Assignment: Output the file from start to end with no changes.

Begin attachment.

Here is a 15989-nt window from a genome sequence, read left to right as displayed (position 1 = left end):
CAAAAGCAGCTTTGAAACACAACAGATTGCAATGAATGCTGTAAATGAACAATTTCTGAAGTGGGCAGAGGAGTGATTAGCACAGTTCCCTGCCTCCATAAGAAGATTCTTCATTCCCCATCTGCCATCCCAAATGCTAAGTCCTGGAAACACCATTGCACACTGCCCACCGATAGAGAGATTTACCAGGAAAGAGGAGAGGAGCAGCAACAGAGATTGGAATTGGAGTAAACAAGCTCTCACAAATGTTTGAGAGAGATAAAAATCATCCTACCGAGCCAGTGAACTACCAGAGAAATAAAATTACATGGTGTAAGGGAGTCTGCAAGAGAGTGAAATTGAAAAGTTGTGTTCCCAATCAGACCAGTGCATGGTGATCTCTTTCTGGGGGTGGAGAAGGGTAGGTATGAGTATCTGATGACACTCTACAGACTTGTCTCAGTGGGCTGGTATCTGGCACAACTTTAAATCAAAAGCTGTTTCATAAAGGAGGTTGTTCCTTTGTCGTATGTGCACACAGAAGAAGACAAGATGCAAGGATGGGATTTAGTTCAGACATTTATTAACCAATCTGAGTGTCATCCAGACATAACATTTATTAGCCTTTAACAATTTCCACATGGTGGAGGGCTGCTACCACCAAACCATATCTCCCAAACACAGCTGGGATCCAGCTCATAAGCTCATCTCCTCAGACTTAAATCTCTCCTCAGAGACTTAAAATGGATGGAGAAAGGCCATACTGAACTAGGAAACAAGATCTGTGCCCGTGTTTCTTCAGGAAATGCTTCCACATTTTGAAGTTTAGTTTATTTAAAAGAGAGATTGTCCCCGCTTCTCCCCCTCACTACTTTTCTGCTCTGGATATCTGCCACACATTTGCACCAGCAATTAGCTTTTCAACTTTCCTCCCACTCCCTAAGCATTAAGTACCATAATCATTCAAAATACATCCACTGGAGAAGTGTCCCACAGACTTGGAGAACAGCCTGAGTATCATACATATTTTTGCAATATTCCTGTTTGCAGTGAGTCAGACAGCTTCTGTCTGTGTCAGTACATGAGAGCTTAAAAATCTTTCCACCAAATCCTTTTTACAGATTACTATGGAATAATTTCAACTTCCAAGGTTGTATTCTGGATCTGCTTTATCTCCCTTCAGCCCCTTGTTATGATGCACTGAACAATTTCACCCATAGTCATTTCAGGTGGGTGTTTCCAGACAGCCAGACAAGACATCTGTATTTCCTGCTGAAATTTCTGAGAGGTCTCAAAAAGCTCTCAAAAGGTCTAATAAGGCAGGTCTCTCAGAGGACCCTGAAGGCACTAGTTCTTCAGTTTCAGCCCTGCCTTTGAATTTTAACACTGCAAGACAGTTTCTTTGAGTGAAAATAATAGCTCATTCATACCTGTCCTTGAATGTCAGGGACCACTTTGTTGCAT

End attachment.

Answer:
Here is a 15989-nt window from a genome sequence, read left to right as displayed (position 1 = left end):
CAAAAGCAGCTTTGAAACACAACAGATTGCAATGAATGCTGTAAATGAACAATTTCTGAAGTGGGCAGAGGAGTGATTAGCACAGTTCCCTGCCTCCATAAGAAGATTCTTCATTCCCCATCTGCCATCCCAAATGCTAAGTCCTGGAAACACCATTGCACACTGCCCACCGATAGAGAGATTTACCAGGAAAGAGGAGAGGAGCAGCAACAGAGATTGGAATTGGAGTAAACAAGCTCTCACAAATGTTTGAGAGAGATAAAAATCATCCTACCGAGCCAGTGAACTACCAGAGAAATAAAATTACATGGTGTAAGGGAGTCTGCAAGAGAGTGAAATTGAAAAGTTGTGTTCCCAATCAGACCAGTGCATGGTGATCTCTTTCTGGGGGTGGAGAAGGGTAGGTATGAGTATCTGATGACACTCTACAGACTTGTCTCAGTGGGCTGGTATCTGGCACAACTTTAAATCAAAAGCTGTTTCATAAAGGAGGTTGTTCCTTTGTCGTATGTGCACACAGAAGAAGACAAGATGCAAGGATGGGATTTAGTTCAGACATTTATTAACCAATCTGAGTGTCATCCAGACATAACATTTATTAGCCTTTAACAATTTCCACATGGTGGAGGGCTGCTACCACCAAACCATATCTCCCAAACACAGCTGGGATCCAGCTCATAAGCTCATCTCCTCAGACTTAAATCTCTCCTCAGAGACTTAAAATGGATGGAGAAAGGCCATACTGAACTAGGAAACAAGATCTGTGCCCGTGTTTCTTCAGGAAATGCTTCCACATTTTGAAGTTTAGTTTATTTAAAAGAGAGATTGTCCCCGCTTCTCCCCCTCACTACTTTTCTGCTCTGGATATCTGCCACACATTTGCACCAGCAATTAGCTTTTCAACTTTCCTCCCACTCCCTAAGCATTAAGTACCATAATCATTCAAAATACATCCACTGGAGAAGTGTCCCACAGACTTGGAGAACAGCCTGAGTATCATACATATTTTTGCAATATTCCTGTTTGCAGTGAGTCAGACAGCTTCTGTCTGTGTCAGTACATGAGAGCTTAAAAATCTTTCCACCAAATCCTTTTTACAGATTACTATGGAATAATTTCAACTTCCAAGGTTGTATTCTGGATCTGCTTTATCTCCCTTCAGCCCCTTGTTATGATGCACTGAACAATTTCACCCATAGTCATTTCAGGTGGGTGTTTCCAGACAGCCAGACAAGACATCTGTATTTCCTGCTGAAATTTCTGAGAGGTCTCAAAAAGCTCTCAAAAGGTCTAATAAGGCAGGTCTCTCAGAGGACCCTGAAGGCACTAGTTCTTCAGTTTCAGCCCTGCCTTTGAATTTTAACACTGCAAGACAGTTTCTTTGAGTGAAAATAATAGCTCATTCATACCTGTCCTTGAATGTCAGGGACCACTTTGTTGCAT